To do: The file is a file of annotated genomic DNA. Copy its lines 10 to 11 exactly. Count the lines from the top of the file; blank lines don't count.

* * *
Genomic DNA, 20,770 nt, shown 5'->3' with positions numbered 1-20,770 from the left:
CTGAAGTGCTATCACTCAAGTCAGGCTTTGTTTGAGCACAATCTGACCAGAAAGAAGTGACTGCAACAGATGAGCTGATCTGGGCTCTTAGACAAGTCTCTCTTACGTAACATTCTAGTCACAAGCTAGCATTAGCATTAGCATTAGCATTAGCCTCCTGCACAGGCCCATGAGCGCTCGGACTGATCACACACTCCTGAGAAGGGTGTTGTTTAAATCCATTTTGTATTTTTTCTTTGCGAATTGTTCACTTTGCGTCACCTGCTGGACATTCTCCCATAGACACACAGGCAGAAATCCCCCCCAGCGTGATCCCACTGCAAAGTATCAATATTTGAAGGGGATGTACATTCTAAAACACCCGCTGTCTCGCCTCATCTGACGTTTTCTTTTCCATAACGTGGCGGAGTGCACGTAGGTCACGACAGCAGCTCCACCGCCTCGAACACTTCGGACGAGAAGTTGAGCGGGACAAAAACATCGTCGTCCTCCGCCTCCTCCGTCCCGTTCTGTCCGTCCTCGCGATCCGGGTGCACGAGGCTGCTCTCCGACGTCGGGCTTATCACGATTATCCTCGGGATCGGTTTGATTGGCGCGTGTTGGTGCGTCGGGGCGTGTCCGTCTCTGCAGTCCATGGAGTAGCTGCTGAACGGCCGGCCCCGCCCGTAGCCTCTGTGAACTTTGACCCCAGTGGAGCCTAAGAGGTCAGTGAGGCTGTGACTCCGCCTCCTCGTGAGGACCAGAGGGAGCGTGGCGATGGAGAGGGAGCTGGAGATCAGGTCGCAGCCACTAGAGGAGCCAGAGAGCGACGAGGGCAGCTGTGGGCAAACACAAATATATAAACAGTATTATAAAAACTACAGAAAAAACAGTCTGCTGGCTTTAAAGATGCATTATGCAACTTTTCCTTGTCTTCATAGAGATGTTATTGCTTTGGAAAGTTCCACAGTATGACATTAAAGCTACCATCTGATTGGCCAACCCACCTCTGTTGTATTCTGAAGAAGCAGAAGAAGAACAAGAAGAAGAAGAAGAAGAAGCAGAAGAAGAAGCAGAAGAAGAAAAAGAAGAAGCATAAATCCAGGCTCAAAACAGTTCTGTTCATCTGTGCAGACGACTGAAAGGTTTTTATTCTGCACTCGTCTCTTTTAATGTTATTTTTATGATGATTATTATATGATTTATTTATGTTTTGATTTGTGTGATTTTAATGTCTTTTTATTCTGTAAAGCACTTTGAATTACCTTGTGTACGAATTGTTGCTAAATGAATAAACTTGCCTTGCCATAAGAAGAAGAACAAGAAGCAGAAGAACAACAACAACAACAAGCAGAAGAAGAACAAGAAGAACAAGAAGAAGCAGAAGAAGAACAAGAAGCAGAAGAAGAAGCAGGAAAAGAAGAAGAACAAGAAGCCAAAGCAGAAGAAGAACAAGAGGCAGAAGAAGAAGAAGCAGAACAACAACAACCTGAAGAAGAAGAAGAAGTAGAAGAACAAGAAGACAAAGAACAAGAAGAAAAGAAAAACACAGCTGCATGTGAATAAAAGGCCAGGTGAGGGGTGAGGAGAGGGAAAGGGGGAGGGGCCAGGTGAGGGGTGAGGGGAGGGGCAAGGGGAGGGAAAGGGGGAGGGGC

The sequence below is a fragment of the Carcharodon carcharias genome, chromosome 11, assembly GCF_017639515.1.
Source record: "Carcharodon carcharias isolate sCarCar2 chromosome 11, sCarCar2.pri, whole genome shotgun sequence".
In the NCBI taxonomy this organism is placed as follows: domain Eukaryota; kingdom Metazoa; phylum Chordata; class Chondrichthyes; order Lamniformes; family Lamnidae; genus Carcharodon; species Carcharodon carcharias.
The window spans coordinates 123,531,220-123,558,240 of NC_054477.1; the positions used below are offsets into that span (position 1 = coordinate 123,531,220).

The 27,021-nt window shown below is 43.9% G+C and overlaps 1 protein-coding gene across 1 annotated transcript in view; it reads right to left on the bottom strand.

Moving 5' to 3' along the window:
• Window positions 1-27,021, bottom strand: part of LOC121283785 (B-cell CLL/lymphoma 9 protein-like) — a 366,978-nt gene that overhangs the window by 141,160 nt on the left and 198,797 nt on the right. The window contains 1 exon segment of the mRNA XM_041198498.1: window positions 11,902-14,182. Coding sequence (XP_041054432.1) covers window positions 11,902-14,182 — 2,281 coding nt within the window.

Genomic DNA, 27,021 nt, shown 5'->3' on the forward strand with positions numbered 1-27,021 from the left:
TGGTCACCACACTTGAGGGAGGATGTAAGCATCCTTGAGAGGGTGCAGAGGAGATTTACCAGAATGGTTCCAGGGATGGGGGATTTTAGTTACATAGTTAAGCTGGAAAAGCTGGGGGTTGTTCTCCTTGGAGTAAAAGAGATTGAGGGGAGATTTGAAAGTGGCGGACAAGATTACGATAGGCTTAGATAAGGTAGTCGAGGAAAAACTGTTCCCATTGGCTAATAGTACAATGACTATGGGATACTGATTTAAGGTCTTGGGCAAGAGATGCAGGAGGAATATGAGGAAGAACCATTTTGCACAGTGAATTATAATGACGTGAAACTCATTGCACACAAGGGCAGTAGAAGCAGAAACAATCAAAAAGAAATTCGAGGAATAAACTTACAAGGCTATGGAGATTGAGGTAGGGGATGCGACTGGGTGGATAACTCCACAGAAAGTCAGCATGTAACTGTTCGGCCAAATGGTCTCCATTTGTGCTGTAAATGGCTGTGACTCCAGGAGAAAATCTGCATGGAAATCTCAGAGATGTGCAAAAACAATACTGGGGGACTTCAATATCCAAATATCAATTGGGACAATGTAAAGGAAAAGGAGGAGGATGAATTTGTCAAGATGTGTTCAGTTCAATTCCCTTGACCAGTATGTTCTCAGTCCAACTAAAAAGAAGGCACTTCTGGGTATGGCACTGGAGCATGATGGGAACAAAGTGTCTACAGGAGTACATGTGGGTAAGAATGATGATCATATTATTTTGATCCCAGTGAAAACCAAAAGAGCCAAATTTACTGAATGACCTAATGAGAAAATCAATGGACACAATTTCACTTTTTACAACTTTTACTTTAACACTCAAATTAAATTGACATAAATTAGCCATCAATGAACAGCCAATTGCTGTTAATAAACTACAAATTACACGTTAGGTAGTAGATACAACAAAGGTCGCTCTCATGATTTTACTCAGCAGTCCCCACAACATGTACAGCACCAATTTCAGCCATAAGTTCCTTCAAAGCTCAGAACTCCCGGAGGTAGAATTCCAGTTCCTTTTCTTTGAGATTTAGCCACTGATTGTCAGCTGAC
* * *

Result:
Genomic DNA, 27,021 nt, shown 5'->3' on the forward strand with positions numbered 1-27,021 from the left:
TGGTCACCACACTTGAGGGAGGATGTAAGCATCCTTGAGAGGGTGCAGAGGAGATTTACCAGAATGGTTCCAGGGATGGGGGATTTTAGTTACATAGTTAAGCTGGAAAAGCTGGGGGTTGTTCTCCTTGGAGTAAAAGAGATTGAGGGGAGATTTGAAAGTGGCGGACAAGATTACGATAGGCTTAGATAAGGTAGTCGAGGAAAAACTGTTCCCATTGGCTAATAGTACAATGACTATGGGATACTGATTTAAGGTCTTGGGCAAGAGATGCAGGAGGAATATGAGGAAGAACCATTTTGCACAGTGAATTATAATGACGTGAAACTCATTGCACACAAGGGCAGTAGAAGCAGAAACAATCAAAAAGAAATTCGAGGAATAAACTTACAAGGCTATGGAGATTGAGGTAGGGGATGCGACTGGGTGGATAACTCCACAGAAAGTCAGCATGTAACTGTTCGGCCAAATGGTCTCCATTTGTGCTGTAAATGGCTGTGACTCCAGGAGAAAATCTGCATGGAAATCTCAGAGATGTGCAAAAACAATACTGGGGGACTTCAATATCCAAATATCAATTGGGACAATGTAAAGGAAAAGGAGGAGGATGAATTTGTCAAGATGTGTTCAGTTCAATTCCCTTGACCAGTATGTTCTCAGTCCAACTAAAAAGAAGGCACTTCTGGGTATGGCACTGGAGCATGATGGGAACAAAGTGTCTACAGGAGTACATGTGGGTAAGAATGATGATCATATTATTTTGATCCCAGTGAAAACCAAAAGAGCCAAATTTACTGAATGACCTAATGAGAAAATCAATGGACACAATTTCACTTTTTACAACTTTTACTTTAACACTCAAATTAAATTGACATAAATTAGCCATCAATGAACAGCCAATTGCTGTTAATAAACTACAAATTACACGTTAGGTAGTAGATACAACAAAGGTCGCTCTCATGATTTTACTCAGCAGTCCCCACAACATGTACAGCACCAATTTCAGCCATAAGTTCCTTCAAAGCTCAGAACTCCCGGAGGTAGAATTCCAGTTCCTTTTCTTTGAGATTTAGCCACTGATTGTCAGCTGAC